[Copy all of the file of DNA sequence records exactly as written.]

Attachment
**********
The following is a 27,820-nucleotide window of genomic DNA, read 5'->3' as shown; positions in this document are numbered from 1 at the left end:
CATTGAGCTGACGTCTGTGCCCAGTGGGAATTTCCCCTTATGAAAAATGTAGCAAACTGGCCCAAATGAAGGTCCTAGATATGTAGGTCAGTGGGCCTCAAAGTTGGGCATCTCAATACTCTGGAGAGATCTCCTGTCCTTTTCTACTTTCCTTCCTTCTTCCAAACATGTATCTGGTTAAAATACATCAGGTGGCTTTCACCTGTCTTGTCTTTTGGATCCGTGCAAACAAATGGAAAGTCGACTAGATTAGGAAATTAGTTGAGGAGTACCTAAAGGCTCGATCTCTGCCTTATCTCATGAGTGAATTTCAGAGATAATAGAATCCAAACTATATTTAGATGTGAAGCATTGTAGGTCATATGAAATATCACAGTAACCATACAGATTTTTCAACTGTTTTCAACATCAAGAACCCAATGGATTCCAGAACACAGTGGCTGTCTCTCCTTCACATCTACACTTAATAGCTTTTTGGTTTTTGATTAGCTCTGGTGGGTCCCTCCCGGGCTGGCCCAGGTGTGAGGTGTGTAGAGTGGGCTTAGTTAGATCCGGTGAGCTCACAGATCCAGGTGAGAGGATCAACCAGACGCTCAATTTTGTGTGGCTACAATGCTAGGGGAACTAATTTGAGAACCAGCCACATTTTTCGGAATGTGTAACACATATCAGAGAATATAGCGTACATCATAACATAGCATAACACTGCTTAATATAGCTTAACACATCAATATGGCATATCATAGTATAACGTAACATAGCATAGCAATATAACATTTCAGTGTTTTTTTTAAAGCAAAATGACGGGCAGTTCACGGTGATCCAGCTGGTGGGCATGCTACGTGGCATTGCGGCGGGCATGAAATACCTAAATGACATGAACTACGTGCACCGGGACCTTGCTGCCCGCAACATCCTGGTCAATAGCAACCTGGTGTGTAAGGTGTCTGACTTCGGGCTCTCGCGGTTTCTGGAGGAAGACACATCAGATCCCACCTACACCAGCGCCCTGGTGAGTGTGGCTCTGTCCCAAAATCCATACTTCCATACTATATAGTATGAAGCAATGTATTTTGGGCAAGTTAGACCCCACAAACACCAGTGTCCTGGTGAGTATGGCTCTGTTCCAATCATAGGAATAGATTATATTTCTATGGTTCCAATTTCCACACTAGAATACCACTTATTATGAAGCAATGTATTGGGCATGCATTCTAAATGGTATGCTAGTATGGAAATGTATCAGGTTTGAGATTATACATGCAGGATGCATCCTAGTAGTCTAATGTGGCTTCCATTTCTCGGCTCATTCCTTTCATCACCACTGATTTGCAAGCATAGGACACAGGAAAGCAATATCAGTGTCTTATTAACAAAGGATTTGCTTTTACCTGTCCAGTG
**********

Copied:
The following is a 27,820-nucleotide window of genomic DNA, read 5'->3' as shown; positions in this document are numbered from 1 at the left end:
CATTGAGCTGACGTCTGTGCCCAGTGGGAATTTCCCCTTATGAAAAATGTAGCAAACTGGCCCAAATGAAGGTCCTAGATATGTAGGTCAGTGGGCCTCAAAGTTGGGCATCTCAATACTCTGGAGAGATCTCCTGTCCTTTTCTACTTTCCTTCCTTCTTCCAAACATGTATCTGGTTAAAATACATCAGGTGGCTTTCACCTGTCTTGTCTTTTGGATCCGTGCAAACAAATGGAAAGTCGACTAGATTAGGAAATTAGTTGAGGAGTACCTAAAGGCTCGATCTCTGCCTTATCTCATGAGTGAATTTCAGAGATAATAGAATCCAAACTATATTTAGATGTGAAGCATTGTAGGTCATATGAAATATCACAGTAACCATACAGATTTTTCAACTGTTTTCAACATCAAGAACCCAATGGATTCCAGAACACAGTGGCTGTCTCTCCTTCACATCTACACTTAATAGCTTTTTGGTTTTTGATTAGCTCTGGTGGGTCCCTCCCGGGCTGGCCCAGGTGTGAGGTGTGTAGAGTGGGCTTAGTTAGATCCGGTGAGCTCACAGATCCAGGTGAGAGGATCAACCAGACGCTCAATTTTGTGTGGCTACAATGCTAGGGGAACTAATTTGAGAACCAGCCACATTTTTCGGAATGTGTAACACATATCAGAGAATATAGCGTACATCATAACATAGCATAACACTGCTTAATATAGCTTAACACATCAATATGGCATATCATAGTATAACGTAACATAGCATAGCAATATAACATTTCAGTGTTTTTTTTAAAGCAAAATGACGGGCAGTTCACGGTGATCCAGCTGGTGGGCATGCTACGTGGCATTGCGGCGGGCATGAAATACCTAAATGACATGAACTACGTGCACCGGGACCTTGCTGCCCGCAACATCCTGGTCAATAGCAACCTGGTGTGTAAGGTGTCTGACTTCGGGCTCTCGCGGTTTCTGGAGGAAGACACATCAGATCCCACCTACACCAGCGCCCTGGTGAGTGTGGCTCTGTCCCAAAATCCATACTTCCATACTATATAGTATGAAGCAATGTATTTTGGGCAAGTTAGACCCCACAAACACCAGTGTCCTGGTGAGTATGGCTCTGTTCCAATCATAGGAATAGATTATATTTCTATGGTTCCAATTTCCACACTAGAATACCACTTATTATGAAGCAATGTATTGGGCATGCATTCTAAATGGTATGCTAGTATGGAAATGTATCAGGTTTGAGATTATACATGCAGGATGCATCCTAGTAGTCTAATGTGGCTTCCATTTCTCGGCTCATTCCTTTCATCACCACTGATTTGCAAGCATAGGACACAGGAAAGCAATATCAGTGTCTTATTAACAAAGGATTTGCTTTTACCTGTCCAGTG